Changes in the redox potential of reaction 1 under nonstandard conditions arise from at least two factors. First, the concentrations of the species in the electrolyte deviate noticeably from standard conditions. Second, the different coordination environments of the species/ions differ dramatically between solvents. The standard Gibbs free-energy change, ΔGro, of the overall cell reactionEmbedded Image(2)is 1282 kJ/mol (10) at standard conditions resulting in Eo = –ΔGro /nF = 3.32 V. Under nonstandard conditions, the equilibrium voltage of cell reaction 2 can be expressed as a function of the activity (α) of the reactants and products.Embedded Image (3)where R is the gas constant, F is the Faraday constant, n is the number of electrons involved in the reaction, and T is the temperature.

Because Li and LiOH are solids, and gaseous O2 is at close to ~1 bar during the cell reaction—i.e., they are in their respective standard states—the above equation can be simplified.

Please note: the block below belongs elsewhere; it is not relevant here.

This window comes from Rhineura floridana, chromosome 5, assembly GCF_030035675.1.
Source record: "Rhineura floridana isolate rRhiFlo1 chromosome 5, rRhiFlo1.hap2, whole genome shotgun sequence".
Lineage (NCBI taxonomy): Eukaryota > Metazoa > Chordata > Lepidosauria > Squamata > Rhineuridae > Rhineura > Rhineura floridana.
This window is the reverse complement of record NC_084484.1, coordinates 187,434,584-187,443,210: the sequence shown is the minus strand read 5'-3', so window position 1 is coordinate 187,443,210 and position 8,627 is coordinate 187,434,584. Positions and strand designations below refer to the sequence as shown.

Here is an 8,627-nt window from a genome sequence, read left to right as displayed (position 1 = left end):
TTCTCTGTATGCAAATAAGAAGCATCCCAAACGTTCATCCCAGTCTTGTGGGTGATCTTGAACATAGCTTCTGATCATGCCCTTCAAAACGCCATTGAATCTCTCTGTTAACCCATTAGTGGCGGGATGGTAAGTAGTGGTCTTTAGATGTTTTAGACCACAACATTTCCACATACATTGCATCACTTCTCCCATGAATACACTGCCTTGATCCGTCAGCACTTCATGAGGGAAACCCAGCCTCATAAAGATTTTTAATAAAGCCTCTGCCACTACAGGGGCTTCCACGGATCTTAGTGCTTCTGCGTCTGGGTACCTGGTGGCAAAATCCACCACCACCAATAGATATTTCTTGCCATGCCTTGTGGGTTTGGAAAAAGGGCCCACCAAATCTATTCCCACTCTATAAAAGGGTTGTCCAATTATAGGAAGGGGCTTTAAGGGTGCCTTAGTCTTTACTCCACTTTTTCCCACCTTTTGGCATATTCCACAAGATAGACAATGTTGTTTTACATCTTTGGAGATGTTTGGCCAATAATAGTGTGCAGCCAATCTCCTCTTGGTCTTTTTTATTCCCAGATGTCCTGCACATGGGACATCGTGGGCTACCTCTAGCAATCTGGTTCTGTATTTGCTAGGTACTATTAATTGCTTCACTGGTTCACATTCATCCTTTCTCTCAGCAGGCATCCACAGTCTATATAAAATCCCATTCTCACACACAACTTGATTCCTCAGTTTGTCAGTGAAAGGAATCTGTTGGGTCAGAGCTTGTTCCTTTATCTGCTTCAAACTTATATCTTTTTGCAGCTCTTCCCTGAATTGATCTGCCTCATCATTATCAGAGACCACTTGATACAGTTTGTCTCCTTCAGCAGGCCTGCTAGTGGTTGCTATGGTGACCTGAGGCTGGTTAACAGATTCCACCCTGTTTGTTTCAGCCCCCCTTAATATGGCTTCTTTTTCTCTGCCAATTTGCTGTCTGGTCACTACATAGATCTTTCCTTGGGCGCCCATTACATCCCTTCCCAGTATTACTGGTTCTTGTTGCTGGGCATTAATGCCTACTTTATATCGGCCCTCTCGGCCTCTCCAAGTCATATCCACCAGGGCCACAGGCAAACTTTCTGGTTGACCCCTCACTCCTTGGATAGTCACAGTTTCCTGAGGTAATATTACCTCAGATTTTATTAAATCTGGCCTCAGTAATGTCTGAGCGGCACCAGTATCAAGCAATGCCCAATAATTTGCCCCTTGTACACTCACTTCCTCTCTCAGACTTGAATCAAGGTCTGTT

Embedded Image (4)

The activity, or the chemical potential, of water in the batteries is given byEmbedded Image (5)where μ is the chemical potential, and ΔH and ΔS are the enthalpy and entropy difference of water in LiI/LiTFSI/DME electrolyte compared with those in a LiI/LiTFSI aqueous electrolyte at standard conditionsEmbedded Image(6)and “H2Ol” in reaction 2 should be replaced by “H2O(Li,LiTFSI,DME)”. It is then relevant to ask how large a value of ΔG for reaction 6 is required to shift the potential of reaction 2 so that it drops below that of the I/I3 couple in the same electrolyte. Although this value is currently not known for DME, a relatively small value of –60.0 kJ/mol is required to reduce the couple of reaction 2 down to 3.0 V. ΔS makes only small changes to voltage (of –20 mV to –77 mV, where the entropy is approximated by the concentration of water in the system). The ΔH for reaction 6 is controlled by the loss of water-water interactions and the difference between water–Li salt and DME–Li salt interactions. Evidence for strong water–Li+ interactions in DME comes from the hygroscopic nature of LiTFSI and LiI salts and their higher solubility in water than in ethers (7, 9). Theoretical calculations (9) also suggest a very high binding energy of water with Li+ cations in an aqueous LiTFSI electrolyte. Hydration enthalpies for LiI and LiTFSI in water/nonaqueous solvents are an order of magnitude larger [e.g., –828 kJ/mol for LiI in water and –756 kJ/mol for LiTFSI in acetonitrile (11, 12)] than the –60 kJ/mol assumed above, all suggesting that this value for ΔGvi is certainly plausible, but we stress that further measurements/calculations are required.